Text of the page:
4. It has been an adjustment getting into the swing of homeschooling, however one of the home schooling families from our school community shared some great tips when lockdown started. We read it in conjunction with Ihsaan, who told me what he can handle, what he feels comfortable with and what he would need assistance with. His schedule was then formulated together.
  5. What has helped is having a resident math and physics tutor in the form of his older brother, I assist with English and Afrikaans (especially literature) and Ihsaan manages his other subjects independently.
  6. Since the boys were little our home has been one of routine and as a result, even the two young adults in the home instinctively fall into a routine. They have each implemented their own routine, which suits their individual workload and much needed downtime.
  7. Since we find ourselves in unprecedented times, and there is really no right or wrong way to manage the impact of this lockdown, I am also fully aware of how my own reactions, behaviour, anxiety and fears affect every one in my home. I therefore need to be very clear in how I manage myself; and whilst I do have my down days, we will discuss it as a family, how we're feeling about the situation and what we see in the news each day.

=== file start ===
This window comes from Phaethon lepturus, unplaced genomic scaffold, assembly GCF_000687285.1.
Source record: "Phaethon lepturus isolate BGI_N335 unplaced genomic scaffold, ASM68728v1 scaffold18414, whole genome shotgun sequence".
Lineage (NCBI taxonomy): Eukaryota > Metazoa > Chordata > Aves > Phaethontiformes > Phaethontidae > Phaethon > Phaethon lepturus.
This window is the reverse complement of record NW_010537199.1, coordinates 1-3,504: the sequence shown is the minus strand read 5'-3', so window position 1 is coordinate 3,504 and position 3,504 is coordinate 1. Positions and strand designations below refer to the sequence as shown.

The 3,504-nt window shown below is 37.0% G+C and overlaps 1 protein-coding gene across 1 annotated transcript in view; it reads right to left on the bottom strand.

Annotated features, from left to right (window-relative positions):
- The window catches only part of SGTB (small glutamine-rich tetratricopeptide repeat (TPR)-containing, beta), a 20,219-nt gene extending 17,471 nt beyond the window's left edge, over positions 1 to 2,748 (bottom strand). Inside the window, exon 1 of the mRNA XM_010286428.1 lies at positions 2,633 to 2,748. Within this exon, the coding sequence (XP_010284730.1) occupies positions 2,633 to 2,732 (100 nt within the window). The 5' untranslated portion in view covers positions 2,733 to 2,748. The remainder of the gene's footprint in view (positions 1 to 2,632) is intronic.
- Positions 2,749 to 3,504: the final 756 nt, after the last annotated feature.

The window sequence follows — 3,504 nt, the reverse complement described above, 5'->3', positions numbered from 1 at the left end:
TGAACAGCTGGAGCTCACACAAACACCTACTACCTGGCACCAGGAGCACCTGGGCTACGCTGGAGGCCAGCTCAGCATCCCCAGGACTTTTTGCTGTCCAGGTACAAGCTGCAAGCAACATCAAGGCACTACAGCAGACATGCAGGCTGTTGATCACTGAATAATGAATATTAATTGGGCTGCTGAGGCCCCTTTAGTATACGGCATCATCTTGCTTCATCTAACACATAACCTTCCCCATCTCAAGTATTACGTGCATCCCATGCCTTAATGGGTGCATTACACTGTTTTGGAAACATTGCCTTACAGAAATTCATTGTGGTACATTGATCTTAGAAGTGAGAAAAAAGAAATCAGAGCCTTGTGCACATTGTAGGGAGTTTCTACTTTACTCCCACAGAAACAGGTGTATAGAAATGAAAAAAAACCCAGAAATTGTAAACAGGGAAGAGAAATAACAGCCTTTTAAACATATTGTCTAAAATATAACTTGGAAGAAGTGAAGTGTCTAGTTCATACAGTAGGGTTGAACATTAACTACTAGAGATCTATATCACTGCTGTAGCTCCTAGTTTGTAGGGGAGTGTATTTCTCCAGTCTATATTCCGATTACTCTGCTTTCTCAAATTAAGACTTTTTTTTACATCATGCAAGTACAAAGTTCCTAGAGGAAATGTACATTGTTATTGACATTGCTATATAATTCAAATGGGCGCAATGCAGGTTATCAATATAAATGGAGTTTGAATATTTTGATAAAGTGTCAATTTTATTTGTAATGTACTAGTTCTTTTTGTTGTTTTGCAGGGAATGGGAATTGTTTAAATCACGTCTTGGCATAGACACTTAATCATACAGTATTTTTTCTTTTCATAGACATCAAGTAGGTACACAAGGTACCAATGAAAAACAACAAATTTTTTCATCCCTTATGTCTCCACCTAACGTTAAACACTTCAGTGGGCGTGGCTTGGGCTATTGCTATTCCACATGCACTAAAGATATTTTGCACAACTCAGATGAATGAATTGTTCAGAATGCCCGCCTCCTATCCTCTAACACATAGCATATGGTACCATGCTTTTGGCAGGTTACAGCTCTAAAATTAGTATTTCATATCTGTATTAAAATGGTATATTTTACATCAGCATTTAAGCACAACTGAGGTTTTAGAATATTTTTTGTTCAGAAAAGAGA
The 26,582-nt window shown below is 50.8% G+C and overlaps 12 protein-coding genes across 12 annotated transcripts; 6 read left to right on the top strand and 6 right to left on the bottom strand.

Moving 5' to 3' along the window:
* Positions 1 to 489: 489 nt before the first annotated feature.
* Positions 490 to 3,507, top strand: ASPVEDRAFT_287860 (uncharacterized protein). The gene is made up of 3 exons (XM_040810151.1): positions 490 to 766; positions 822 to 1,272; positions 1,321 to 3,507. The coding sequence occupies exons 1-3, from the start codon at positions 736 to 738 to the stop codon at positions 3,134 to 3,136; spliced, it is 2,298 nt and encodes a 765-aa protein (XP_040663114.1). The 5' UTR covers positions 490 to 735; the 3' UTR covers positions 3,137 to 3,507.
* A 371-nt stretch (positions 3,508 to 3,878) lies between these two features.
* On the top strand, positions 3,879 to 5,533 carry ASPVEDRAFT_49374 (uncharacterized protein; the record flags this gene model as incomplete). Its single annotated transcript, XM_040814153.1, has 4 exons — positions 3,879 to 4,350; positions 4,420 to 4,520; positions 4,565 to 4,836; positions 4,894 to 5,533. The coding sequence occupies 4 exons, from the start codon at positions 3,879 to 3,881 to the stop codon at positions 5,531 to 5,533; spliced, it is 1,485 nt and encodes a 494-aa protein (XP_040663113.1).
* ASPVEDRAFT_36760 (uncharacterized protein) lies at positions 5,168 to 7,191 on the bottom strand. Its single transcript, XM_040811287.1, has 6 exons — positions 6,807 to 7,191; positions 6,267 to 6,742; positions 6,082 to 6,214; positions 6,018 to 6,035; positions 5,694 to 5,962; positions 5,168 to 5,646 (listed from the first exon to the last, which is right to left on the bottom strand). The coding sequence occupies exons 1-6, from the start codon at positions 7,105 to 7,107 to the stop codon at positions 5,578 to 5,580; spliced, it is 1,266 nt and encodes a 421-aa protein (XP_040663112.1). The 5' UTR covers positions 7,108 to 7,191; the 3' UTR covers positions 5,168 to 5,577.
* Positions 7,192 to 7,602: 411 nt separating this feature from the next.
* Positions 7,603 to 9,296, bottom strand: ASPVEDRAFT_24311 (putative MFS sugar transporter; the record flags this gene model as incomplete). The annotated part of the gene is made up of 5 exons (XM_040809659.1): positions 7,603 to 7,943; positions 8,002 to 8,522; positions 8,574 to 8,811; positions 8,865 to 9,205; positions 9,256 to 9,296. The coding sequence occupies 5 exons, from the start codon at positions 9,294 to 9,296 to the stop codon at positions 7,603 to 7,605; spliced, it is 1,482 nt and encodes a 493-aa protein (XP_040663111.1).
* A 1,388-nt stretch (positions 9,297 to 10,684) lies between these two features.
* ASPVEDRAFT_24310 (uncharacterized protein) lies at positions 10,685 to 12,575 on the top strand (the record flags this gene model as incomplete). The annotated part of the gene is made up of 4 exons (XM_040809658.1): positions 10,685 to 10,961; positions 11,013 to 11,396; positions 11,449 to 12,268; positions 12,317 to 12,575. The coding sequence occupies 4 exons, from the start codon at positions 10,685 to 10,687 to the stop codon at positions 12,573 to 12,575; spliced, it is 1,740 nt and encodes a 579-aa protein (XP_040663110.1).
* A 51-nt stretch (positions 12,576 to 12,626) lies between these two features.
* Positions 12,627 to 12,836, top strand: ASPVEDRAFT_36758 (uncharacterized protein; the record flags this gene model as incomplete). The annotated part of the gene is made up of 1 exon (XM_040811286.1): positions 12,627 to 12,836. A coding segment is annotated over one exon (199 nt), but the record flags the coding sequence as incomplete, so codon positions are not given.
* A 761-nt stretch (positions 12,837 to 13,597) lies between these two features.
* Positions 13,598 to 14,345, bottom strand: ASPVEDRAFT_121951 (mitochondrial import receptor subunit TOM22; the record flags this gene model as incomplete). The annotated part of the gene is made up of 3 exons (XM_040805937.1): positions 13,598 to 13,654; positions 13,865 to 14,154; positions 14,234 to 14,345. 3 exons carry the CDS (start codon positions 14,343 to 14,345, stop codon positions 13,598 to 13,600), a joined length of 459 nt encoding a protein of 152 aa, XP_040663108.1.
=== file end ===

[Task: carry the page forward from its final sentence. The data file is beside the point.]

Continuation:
8. I understand that each of my kids are very different and therefore deal with their emotions and anxiety in their own way. So being aware of this, I try not to cloud the home atmosphere with my own stuff. I merely assure my family that I'm feeling a particular way (whether its worried, anxious or just low) and that they don't feel confused or the need to cheer me up. I can manage my own self.
  9. I am thankful that even though we have been cooped up at home for more than a month, that the sibling fighting has been minimal; and we have decided to focus on what we can do from the comfort of our homes to assist the underprivileged. My boys have decided to donate cash from their allowance towards charity organisations, was a way of making a contribution. 
  10. Since mosques are closed, we have our own Friday prayer ceremony. Every Friday we shower, prepare for 'Jumuah', get dressed and by 12:30 we're seated on our prayer mats together. We listen to the lecture on the radio before performing midday salaah, followed by our usual Jumuah lunch, which is a norm outside of lockdown as well.
The above tips work for me and my family, and routine has always been respected, no questions asked from a very young age. In fact, I do believe that it has provided an element of safety and stability for the boys as they grew up. So through modeling I have maintained my own routine in this difficult time. They know that my mornings in the garden is my quiet time and that it recharges my soul to be around nature and hear the chirping birds over the unusual silence of the neighbourhood. In the same way, I know what each individual member of my home needs to get through this; the rule in our home is to make allowance for that space. Our ethos is to be tolerant with each other, even though it may be difficult at times; the fundamental thing is to know that we each have our own behaviours which requires tolerance from the rest of the home.